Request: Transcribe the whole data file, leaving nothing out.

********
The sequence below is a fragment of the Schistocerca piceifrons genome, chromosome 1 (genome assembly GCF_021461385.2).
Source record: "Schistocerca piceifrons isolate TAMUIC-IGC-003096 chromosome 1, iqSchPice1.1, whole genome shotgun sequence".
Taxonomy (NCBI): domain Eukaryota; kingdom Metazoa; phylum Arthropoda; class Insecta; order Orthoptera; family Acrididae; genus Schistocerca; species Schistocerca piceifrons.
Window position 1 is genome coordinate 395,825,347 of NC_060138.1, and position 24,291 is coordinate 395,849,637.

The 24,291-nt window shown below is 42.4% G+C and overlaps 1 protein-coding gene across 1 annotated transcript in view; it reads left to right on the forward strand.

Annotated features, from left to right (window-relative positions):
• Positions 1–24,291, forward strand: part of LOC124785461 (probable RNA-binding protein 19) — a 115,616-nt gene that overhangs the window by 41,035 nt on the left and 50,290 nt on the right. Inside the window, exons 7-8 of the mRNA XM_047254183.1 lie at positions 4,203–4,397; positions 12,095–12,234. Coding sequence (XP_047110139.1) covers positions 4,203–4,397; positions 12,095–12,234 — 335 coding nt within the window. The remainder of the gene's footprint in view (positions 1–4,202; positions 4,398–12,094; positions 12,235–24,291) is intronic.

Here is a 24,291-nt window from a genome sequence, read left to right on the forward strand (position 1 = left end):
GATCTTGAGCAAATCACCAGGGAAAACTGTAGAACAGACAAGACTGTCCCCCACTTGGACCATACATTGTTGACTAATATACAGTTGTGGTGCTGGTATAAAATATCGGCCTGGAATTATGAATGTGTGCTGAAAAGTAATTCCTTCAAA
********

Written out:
The sequence below is a fragment of the Schistocerca piceifrons genome, chromosome 1 (genome assembly GCF_021461385.2).
Source record: "Schistocerca piceifrons isolate TAMUIC-IGC-003096 chromosome 1, iqSchPice1.1, whole genome shotgun sequence".
Taxonomy (NCBI): domain Eukaryota; kingdom Metazoa; phylum Arthropoda; class Insecta; order Orthoptera; family Acrididae; genus Schistocerca; species Schistocerca piceifrons.
Window position 1 is genome coordinate 395,825,347 of NC_060138.1, and position 24,291 is coordinate 395,849,637.

The 24,291-nt window shown below is 42.4% G+C and overlaps 1 protein-coding gene across 1 annotated transcript in view; it reads left to right on the forward strand.

Annotated features, from left to right (window-relative positions):
• Positions 1–24,291, forward strand: part of LOC124785461 (probable RNA-binding protein 19) — a 115,616-nt gene that overhangs the window by 41,035 nt on the left and 50,290 nt on the right. Inside the window, exons 7-8 of the mRNA XM_047254183.1 lie at positions 4,203–4,397; positions 12,095–12,234. Coding sequence (XP_047110139.1) covers positions 4,203–4,397; positions 12,095–12,234 — 335 coding nt within the window. The remainder of the gene's footprint in view (positions 1–4,202; positions 4,398–12,094; positions 12,235–24,291) is intronic.

Here is a 24,291-nt window from a genome sequence, read left to right on the forward strand (position 1 = left end):
GATCTTGAGCAAATCACCAGGGAAAACTGTAGAACAGACAAGACTGTCCCCCACTTGGACCATACATTGTTGACTAATATACAGTTGTGGTGCTGGTATAAAATATCGGCCTGGAATTATGAATGTGTGCTGAAAAGTAATTCCTTCAAA